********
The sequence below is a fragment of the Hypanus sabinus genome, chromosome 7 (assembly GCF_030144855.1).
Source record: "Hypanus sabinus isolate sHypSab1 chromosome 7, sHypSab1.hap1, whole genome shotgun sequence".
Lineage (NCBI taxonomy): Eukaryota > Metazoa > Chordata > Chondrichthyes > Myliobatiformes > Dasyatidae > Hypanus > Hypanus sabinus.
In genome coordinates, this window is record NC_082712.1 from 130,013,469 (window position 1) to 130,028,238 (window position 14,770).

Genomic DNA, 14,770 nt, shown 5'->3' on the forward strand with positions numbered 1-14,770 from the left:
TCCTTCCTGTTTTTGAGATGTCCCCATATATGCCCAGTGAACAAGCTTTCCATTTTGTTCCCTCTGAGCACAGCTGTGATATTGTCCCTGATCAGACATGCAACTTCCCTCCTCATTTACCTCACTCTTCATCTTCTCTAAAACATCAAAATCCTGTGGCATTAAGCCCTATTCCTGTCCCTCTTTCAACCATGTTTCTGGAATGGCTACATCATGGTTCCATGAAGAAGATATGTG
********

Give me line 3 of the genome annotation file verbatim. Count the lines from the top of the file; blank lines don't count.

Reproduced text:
Lineage (NCBI taxonomy): Eukaryota > Metazoa > Chordata > Chondrichthyes > Myliobatiformes > Dasyatidae > Hypanus > Hypanus sabinus.